Vi­o­lence can be­fall any­one, any­time, so be vig­i­lant, folks

Northwest Arkansas Democrat-Gazette - - STYLE - HELAINE WIL­LIAMS Email: hwilliams@arkansason­

Be­cause of the July 4 hol­i­day, I had an even-ear­lier-than-usual dead­line to turn in my July 9 col­umn.

Two days af­ter I turned the col­umn in, Lit­tle Rock ex­pe­ri­enced a mass shoot­ing in a night­club. Twenty-five peo­ple were shot; 28 in­jured. These were the shots heard ’ round the world, mak­ing the na­tional news and then some.

It re­ally hits close to home when some­thing like this hap­pens at places one once vis­ited. I en­joyed a meal or two at a for­mer fine restau­rant on the first floor and at­tended sev­eral gen­teel events in what be­came Power Ul­tra Lounge.

When I was younger, I fre­quented night­clubs in Lit­tle Rock and North Lit­tle Rock to lis­ten and dance to the lat­est R&B hits as well as catch the once- pop­u­lar lip- sync con­tests they would host. These were “pri­vate” clubs that legally stayed open un­til 5 a.m. My co­horts and I of­ten didn’t even leave for these clubs un­til af­ter 10 p.m. The lip-sync con­tests usu­ally didn’t get started un­til 2. Now I can only shake my head at the thought of my long-gone stamina and thank the good Lord that I didn’t run into any trou­ble that I couldn’t walk away from.

When news of the shoot­ing hit, I did what I’m sure a goodly num­ber of fel­low Lit­tle Rock Metro­plex dwellers did … scanned the news reports and Face­book to find out who the vic­tims were. I did so hop­ing not to see the names of young ac­quain­tances, or the chil­dren or grand­chil­dren of peers.

Al­though a mid­dle-of-thenight rap con­cert at a night­club sounds like a breed­ing ground for trou­ble, dan­ger doesn’t wait for such set­tings. This shoot­ing stood out among a string of crazy/ har­row­ing/tragic events that have tran­spired in var­i­ous Lit­tle Rock area lo­cales in re­cent weeks and months.

What we need to re­mem­ber is that dan­ger doesn’t dis­crim­i­nate. It can raise its head at a fast-foot restau­rant on the “good” side of town. It can sur­face at a church dur­ing Wed­nes­day night prayer meet­ing. It can pop up in an in­ner-city park or at the Parthenon; in the ’hood or at the Helsinki Cathe­dral; in a dark, funky al­ley or at the Amalien­borg Palace.

So I’m not climb­ing onto a po­lit­i­cal, racial or re­li­gious soap box to add fuel to the heated de­bates and fin­ger-point­ing that rages on via on­line fo­rums or so­cial me­dia. I’m just adding my plea to those voices cry­ing in the wilder­ness for us to wake up, once and for all. Get off our duffs/ lau­rels. Smell the real cof­fee, not the de­caf­feinated ver­sion. And stop think­ing that just be­cause we don’t hang out with cer­tain peo­ple, at cer­tain places or in cer­tain sit­u­a­tions, that we’re in­su­lated and safe.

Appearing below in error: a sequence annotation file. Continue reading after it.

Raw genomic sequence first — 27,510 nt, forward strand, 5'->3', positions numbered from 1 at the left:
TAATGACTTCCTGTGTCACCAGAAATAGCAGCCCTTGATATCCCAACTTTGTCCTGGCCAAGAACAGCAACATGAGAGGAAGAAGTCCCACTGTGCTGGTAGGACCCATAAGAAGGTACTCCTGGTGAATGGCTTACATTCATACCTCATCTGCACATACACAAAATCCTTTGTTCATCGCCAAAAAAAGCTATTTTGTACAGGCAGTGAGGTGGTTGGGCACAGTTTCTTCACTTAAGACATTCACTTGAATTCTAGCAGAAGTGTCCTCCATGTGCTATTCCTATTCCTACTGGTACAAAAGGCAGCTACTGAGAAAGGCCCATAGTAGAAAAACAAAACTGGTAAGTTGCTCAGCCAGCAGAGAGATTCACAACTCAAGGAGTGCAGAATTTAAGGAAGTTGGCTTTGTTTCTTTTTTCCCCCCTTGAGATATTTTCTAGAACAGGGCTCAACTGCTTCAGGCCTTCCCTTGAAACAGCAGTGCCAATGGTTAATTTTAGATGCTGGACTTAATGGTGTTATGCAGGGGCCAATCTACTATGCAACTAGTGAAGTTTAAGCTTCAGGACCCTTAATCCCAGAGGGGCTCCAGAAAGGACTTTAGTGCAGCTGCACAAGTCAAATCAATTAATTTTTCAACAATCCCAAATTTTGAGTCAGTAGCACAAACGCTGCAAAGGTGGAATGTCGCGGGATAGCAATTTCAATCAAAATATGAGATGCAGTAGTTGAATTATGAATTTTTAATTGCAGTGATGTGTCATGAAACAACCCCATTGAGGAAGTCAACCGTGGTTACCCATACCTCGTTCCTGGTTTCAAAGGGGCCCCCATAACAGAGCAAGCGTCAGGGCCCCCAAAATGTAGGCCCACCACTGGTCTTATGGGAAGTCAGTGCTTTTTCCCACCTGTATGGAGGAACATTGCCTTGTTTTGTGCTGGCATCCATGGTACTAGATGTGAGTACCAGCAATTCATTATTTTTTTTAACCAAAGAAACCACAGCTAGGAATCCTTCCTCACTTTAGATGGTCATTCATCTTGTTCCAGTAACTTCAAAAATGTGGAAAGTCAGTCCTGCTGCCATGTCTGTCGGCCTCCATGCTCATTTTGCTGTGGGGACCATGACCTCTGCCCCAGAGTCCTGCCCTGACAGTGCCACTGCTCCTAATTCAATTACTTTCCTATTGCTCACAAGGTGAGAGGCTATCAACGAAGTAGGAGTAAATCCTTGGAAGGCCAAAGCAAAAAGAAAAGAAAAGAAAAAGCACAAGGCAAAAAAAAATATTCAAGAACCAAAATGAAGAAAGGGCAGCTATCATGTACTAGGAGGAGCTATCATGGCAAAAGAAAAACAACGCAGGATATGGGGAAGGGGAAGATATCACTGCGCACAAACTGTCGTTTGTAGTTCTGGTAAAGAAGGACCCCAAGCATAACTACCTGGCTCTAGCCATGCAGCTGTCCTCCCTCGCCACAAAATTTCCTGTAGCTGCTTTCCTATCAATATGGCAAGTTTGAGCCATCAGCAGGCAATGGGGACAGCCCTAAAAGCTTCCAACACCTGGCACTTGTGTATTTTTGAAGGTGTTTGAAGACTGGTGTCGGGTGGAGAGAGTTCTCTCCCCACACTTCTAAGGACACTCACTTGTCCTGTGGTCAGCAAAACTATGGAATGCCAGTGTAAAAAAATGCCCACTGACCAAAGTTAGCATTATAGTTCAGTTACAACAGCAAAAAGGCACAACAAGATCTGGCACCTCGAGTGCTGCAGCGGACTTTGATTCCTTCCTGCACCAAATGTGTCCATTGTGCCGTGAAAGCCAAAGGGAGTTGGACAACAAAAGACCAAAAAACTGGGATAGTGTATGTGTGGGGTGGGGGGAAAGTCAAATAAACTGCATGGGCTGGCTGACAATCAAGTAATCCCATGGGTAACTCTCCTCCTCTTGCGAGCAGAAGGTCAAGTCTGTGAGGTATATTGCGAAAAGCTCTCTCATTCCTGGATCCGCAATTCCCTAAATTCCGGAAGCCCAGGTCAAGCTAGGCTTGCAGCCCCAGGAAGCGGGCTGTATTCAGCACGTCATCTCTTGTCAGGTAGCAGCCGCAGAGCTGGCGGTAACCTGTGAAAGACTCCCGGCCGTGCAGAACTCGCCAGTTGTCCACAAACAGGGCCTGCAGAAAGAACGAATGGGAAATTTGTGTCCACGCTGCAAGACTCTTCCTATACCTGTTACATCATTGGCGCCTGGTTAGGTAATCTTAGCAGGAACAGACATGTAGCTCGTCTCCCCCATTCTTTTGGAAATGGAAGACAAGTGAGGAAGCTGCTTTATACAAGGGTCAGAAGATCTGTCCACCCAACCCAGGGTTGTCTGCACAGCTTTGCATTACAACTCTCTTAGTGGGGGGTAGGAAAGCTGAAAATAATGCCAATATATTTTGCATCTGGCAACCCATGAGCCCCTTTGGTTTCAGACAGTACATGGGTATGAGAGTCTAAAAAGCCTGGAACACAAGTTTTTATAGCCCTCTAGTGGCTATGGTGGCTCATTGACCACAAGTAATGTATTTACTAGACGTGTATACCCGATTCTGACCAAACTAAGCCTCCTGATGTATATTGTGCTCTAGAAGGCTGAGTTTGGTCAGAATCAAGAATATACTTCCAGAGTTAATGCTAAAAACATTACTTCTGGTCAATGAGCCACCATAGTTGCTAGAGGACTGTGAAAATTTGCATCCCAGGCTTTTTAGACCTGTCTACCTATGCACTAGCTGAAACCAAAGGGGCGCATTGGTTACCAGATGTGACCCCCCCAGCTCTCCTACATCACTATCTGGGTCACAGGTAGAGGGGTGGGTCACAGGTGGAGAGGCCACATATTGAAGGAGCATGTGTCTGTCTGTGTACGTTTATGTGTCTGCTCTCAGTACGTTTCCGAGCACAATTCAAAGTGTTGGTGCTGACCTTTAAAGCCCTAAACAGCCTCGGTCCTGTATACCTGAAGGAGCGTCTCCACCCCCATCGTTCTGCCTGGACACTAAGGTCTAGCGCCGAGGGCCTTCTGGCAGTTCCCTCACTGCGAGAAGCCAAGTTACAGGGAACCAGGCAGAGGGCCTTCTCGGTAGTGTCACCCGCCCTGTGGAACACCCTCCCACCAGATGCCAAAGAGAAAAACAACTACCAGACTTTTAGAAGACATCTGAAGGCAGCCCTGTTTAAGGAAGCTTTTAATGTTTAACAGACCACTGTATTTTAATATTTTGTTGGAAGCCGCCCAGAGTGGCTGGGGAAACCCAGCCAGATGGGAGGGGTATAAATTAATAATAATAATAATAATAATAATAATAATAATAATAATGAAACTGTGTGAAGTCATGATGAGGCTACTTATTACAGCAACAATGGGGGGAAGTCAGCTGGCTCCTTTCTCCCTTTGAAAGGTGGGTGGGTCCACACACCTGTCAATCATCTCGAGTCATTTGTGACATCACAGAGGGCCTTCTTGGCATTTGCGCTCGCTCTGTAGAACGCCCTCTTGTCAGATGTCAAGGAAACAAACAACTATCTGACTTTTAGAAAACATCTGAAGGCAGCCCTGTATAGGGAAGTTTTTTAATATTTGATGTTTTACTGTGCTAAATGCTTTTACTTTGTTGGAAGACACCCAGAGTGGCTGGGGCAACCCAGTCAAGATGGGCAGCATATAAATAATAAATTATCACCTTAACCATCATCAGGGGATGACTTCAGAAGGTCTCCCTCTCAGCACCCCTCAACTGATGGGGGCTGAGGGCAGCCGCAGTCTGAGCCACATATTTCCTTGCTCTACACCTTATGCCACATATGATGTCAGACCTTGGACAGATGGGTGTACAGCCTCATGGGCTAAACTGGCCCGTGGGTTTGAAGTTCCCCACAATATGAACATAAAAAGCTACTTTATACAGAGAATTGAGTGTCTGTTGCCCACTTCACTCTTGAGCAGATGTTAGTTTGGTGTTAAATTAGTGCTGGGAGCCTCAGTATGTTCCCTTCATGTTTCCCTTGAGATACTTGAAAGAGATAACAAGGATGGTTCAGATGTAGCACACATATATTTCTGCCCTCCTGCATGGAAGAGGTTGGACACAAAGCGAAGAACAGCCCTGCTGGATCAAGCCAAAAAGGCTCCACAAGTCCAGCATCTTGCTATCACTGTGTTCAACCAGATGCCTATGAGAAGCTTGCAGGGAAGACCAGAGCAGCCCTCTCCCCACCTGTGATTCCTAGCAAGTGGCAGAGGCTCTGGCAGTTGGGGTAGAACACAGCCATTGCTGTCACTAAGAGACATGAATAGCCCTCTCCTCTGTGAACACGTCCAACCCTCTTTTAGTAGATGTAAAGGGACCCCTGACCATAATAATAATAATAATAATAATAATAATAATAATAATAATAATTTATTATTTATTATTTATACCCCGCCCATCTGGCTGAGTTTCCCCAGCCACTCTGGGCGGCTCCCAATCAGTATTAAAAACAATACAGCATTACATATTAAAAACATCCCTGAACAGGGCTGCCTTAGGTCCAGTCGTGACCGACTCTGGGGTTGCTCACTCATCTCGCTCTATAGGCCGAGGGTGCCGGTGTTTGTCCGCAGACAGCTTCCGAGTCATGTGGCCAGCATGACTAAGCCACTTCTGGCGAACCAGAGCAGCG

We can all stand to:

■ Be watch­ful, and — to those who pray — be prayer­ful when shop­ping, do­ing laun­dry, pump­ing gas, va­ca­tion­ing, hav­ing din­ner with friends, par­ty­ing, at­tend­ing Sun­day ser­vices, at­tend­ing a con­cert or fes­ti­val and un­lock­ing our front door and walk­ing into our home at the end of the day. There’s noth­ing wrong with putting our pe­riph­eral vi­sion to work, stay­ing aware of our sur­round­ings, trust­ing our gut.

■ Be the nosy neigh­bor. Yes, to a de­gree we need to be Gla­dys Kravitz, the snoop­ing char­ac­ter on the old tele­vi­sion sit­com Be­witched … not to find out who they’re dat­ing/ bed­ding, or whether they’re Jone­ses we need to keep up with, but to keep a pro­tec­tive eye over our neigh­bors and their prop­erty. (There is a bal­ance.) Ide­ally, they’ll do the same for us.

■ Do what­ever we can as mem­bers of our vil­lage to en­sure pos­i­tive out­comes for our young peo­ple … whether it’s vol­un­teer­ing to work with a child who needs a car­ing adult in his life or drop­ping a few dol­lars in the till of an or­ga­ni­za­tion that’s help­ing youths. To ref­er­ence that old fa­ble about the woman throw­ing the beached starfish back into the ocean, we can’t save ev­ery young per­son. But, boy, if we each could help save just one, whether we have to reach across the street, across town or across the tracks.

■ Lend a help­ing hand to any adults around us who may be in need, while we’re at it.

Even in a time that seems plagued with sense­less acts of vi­o­lence, life holds prom­ise and can still be en­joyed. We just have to work more con­sciously to en­sure that en­joy­ment.

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